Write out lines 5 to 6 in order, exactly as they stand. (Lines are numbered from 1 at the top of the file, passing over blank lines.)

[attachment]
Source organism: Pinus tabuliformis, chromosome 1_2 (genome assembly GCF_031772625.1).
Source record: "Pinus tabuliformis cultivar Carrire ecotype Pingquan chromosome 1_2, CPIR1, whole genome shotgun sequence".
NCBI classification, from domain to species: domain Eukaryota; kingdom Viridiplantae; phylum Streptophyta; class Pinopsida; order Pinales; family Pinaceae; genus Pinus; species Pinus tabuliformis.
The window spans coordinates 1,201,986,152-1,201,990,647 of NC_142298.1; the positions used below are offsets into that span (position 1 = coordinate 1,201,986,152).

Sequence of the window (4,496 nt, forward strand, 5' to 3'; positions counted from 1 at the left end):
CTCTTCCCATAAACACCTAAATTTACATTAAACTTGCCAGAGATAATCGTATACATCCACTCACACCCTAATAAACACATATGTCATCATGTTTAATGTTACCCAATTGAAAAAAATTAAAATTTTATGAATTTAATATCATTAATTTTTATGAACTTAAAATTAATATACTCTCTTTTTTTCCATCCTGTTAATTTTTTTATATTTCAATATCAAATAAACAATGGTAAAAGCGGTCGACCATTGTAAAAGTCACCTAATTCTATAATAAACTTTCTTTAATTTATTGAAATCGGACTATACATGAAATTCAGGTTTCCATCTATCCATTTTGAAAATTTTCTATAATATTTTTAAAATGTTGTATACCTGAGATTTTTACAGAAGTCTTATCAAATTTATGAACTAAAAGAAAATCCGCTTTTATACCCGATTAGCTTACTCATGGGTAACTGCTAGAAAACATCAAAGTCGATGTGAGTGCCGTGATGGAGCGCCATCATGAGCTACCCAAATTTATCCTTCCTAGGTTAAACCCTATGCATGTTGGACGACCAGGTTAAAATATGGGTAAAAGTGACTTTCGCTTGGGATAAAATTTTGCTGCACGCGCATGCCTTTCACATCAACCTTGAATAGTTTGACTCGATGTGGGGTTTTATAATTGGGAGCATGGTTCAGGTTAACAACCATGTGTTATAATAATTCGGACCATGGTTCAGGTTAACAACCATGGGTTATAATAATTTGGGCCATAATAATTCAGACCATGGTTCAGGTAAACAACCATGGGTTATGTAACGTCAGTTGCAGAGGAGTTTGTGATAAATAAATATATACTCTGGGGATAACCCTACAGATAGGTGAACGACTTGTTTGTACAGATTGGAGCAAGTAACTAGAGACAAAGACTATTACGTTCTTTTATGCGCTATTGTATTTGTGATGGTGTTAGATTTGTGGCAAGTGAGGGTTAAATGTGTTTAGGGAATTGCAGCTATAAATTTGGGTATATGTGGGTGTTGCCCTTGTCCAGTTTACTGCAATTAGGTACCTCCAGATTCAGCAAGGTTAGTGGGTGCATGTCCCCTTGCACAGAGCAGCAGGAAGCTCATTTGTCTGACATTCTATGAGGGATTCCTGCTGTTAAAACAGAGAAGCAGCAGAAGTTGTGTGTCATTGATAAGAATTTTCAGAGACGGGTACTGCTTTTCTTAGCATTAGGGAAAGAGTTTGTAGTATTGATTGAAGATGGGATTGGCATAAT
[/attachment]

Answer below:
Sequence of the window (4,496 nt, forward strand, 5' to 3'; positions counted from 1 at the left end):
CTCTTCCCATAAACACCTAAATTTACATTAAACTTGCCAGAGATAATCGTATACATCCACTCACACCCTAATAAACACATATGTCATCATGTTTAATGTTACCCAATTGAAAAAAATTAAAATTTTATGAATTTAATATCATTAATTTTTATGAACTTAAAATTAATATACTCTCTTTTTTTCCATCCTGTTAATTTTTTTATATTTCAATATCAAATAAACAATGGTAAAAGCGGTCGACCATTGTAAAAGTCACCTAATTCTATAATAAACTTTCTTTAATTTATTGAAATCGGACTATACATGAAATTCAGGTTTCCATCTATCCATTTTGAAAATTTTCTATAATATTTTTAAAATGTTGTATACCTGAGATTTTTACAGAAGTCTTATCAAATTTATGAACTAAAAGAAAATCCGCTTTTATACCCGATTAGCTTACTCATGGGTAACTGCTAGAAAACATCAAAGTCGATGTGAGTGCCGTGATGGAGCGCCATCATGAGCTACCCAAATTTATCCTTCCTAGGTTAAACCCTATGCATGTTGGACGACCAGGTTAAAATATGGGTAAAAGTGACTTTCGCTTGGGATAAAATTTTGCTGCACGCGCATGCCTTTCACATCAACCTTGAATAGTTTGACTCGATGTGGGGTTTTATAATTGGGAGCATGGTTCAGGTTAACAACCATGTGTTATAATAATTCGGACCATGGTTCAGGTTAACAACCATGGGTTATAATAATTTGGGCCATAATAATTCAGACCATGGTTCAGGTAAACAACCATGGGTTATGTAACGTCAGTTGCAGAGGAGTTTGTGATAAATAAATATATACTCTGGGGATAACCCTACAGATAGGTGAACGACTTGTTTGTACAGATTGGAGCAAGTAACTAGAGACAAAGACTATTACGTTCTTTTATGCGCTATTGTATTTGTGATGGTGTTAGATTTGTGGCAAGTGAGGGTTAAATGTGTTTAGGGAATTGCAGCTATAAATTTGGGTATATGTGGGTGTTGCCCTTGTCCAGTTTACTGCAATTAGGTACCTCCAGATTCAGCAAGGTTAGTGGGTGCATGTCCCCTTGCACAGAGCAGCAGGAAGCTCATTTGTCTGACATTCTATGAGGGATTCCTGCTGTTAAAACAGAGAAGCAGCAGAAGTTGTGTGTCATTGATAAGAATTTTCAGAGACGGGTACTGCTTTTCTTAGCATTAGGGAAAGAGTTTGTAGTATTGATTGAAGATGGGATTGGCATAAT